A $10 billion-asset bank seeking to upgrade a 100- to 200-branch network can expect to invest anywhere between $1 million to $5 million, then $1 million in each subsequent year, said Mr. Landry.
Although customer information systems are well advanced in larger financial institutions, Mr. Harris said there is still room for improvement, especially when it comes to the operators of these high-tech systems. Too many banks have failed to train branch personnel adquately.
"You build all these fancy cross-selling systems that the people in the branches, frankly, don't use," Mr. Landry said. And the jury is still out on whether the cross-selling systems and strategies are paying the hoped-for returns.
Patrick J. Harker, professor of operations and information management at the Wharton Financial Institutions Center in Philadelphia, said recently completed studies indicate "absolutely no payoff from these systems unless coupled with fairly fundamental changes in human resource practices.
"Giving people a Ferrari when they don't have a driver's license isn't a good idea," he said.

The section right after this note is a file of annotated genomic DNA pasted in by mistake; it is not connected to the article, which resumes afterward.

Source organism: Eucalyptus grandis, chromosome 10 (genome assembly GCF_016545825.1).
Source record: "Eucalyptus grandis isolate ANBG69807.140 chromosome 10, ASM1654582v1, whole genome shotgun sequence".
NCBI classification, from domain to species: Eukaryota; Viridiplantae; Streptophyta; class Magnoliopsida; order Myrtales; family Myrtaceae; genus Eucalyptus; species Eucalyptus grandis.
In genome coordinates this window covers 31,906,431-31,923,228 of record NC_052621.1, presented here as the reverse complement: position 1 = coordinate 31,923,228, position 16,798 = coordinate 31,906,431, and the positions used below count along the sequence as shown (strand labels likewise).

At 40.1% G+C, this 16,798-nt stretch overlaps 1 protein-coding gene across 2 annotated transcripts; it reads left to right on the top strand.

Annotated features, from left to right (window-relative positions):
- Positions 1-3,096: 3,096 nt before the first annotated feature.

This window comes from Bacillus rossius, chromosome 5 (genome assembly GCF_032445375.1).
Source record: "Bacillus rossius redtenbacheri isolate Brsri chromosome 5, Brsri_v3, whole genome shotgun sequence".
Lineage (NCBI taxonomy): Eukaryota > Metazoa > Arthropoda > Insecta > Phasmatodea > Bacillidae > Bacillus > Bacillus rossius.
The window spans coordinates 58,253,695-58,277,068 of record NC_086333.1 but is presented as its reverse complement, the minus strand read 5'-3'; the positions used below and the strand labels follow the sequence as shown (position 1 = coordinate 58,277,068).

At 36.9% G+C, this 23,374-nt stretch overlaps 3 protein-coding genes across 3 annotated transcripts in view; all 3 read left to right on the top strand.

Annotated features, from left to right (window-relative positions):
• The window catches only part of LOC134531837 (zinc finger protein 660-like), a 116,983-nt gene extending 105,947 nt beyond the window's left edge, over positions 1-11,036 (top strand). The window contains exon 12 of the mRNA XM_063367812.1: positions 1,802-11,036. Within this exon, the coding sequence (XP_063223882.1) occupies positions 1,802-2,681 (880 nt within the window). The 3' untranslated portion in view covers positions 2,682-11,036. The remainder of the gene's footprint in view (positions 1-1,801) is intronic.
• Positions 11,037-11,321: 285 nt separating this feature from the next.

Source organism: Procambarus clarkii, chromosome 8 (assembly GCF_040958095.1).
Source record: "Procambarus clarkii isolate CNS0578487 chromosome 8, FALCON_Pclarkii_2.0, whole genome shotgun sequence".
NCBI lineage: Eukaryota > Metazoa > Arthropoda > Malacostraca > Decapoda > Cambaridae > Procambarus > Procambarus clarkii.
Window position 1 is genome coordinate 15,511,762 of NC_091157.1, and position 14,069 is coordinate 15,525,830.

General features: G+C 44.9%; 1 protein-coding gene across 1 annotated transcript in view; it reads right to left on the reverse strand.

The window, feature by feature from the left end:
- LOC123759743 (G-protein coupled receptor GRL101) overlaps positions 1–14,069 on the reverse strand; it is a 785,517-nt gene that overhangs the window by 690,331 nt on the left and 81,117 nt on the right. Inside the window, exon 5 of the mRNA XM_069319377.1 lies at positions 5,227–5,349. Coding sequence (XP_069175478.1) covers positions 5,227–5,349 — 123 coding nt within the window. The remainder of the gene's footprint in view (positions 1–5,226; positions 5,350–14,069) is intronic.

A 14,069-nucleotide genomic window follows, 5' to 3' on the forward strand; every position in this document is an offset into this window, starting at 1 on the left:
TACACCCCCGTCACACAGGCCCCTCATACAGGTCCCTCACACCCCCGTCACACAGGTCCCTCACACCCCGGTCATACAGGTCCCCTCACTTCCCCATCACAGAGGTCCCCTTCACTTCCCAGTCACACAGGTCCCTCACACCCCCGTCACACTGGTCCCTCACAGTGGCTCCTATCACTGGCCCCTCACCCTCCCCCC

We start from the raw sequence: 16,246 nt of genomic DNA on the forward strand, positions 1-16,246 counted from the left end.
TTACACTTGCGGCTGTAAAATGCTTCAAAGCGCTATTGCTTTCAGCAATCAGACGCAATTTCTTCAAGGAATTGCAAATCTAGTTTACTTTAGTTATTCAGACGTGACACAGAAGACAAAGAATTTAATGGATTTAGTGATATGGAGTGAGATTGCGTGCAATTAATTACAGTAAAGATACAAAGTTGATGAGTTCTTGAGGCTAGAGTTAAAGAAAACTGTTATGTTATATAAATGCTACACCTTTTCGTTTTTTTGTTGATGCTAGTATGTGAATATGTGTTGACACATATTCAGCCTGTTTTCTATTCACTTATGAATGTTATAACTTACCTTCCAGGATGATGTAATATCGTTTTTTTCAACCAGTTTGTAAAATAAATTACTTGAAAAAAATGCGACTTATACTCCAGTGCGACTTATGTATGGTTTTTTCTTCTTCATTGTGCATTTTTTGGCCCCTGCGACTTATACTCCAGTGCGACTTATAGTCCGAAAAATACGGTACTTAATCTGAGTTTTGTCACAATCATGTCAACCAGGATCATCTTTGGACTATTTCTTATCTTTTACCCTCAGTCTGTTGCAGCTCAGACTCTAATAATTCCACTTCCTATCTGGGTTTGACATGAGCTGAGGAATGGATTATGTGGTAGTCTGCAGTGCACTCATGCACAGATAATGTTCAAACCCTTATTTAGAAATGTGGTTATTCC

Focusing on retail financial services, the Wharton School unit gathered information from 150 institutions representing about 80% of U.S. banking industry assets. It found some banks have actually lost money because misguided automation strategies have hindered branch performance and frustrated personnel.
"The problem isn't the platform systems - that's just a piece of software," said Mr. Harker. "The question is, what do you do with it, and who is using it?"
Mr. Joback agreed that too much new technology too fast can be hard to assimilate. That is why First Virginia has moved incrementally to keep its branch automation rollout as simple as possible.
It started with new hardware and local area networks that tied together new desktop PCs. The first major software application was loan documentation preparation, with laser printing hardware.
"We did not have a tremendous issue with training," Mr. Joback said. "We trained people on using the hardware, but kept most applications the same."